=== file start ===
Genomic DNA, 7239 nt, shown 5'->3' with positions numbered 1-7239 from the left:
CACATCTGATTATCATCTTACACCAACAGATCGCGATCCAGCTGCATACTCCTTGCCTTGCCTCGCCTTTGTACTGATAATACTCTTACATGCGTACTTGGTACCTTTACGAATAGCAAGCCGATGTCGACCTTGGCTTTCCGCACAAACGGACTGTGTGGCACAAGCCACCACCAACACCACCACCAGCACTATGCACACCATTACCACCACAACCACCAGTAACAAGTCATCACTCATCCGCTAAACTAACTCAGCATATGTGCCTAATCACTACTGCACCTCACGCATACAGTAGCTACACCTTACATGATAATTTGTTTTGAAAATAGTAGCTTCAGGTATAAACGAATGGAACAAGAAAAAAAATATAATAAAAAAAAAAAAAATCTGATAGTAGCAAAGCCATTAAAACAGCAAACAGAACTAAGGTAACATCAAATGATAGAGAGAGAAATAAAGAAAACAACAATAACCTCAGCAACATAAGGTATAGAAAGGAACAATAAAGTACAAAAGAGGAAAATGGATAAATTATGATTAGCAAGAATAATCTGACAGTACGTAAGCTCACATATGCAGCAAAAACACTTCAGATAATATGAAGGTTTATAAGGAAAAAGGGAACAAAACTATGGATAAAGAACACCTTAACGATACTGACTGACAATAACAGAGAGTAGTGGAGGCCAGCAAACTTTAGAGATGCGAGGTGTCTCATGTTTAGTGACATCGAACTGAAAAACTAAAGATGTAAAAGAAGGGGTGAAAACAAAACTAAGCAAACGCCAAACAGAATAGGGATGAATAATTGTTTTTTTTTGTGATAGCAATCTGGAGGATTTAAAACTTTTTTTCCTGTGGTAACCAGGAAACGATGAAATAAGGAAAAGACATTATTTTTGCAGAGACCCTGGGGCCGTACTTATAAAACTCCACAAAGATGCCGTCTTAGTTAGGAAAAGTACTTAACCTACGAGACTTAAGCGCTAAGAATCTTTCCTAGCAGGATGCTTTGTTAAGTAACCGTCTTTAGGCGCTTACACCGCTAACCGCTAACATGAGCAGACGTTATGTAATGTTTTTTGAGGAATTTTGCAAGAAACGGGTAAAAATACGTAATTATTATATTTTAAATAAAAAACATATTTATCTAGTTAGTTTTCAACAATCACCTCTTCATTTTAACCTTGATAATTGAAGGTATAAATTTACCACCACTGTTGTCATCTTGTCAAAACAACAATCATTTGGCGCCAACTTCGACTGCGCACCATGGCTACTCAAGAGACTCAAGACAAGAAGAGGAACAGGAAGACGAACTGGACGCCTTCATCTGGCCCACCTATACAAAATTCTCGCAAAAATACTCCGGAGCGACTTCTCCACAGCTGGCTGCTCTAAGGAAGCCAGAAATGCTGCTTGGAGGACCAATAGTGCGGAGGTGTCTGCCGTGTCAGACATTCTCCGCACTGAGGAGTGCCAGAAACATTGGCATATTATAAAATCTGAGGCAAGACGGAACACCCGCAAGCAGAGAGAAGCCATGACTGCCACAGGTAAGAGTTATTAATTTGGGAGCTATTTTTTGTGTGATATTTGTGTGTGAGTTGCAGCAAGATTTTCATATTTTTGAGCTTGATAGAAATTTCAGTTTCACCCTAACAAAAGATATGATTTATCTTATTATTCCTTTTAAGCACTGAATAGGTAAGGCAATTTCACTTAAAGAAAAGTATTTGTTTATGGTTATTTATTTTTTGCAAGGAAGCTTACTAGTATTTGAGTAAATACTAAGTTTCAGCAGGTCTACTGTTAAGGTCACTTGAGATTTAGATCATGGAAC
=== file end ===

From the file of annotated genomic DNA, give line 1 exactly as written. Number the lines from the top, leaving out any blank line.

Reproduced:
Genomic DNA, 7239 nt, shown 5'->3' with positions numbered 1-7239 from the left: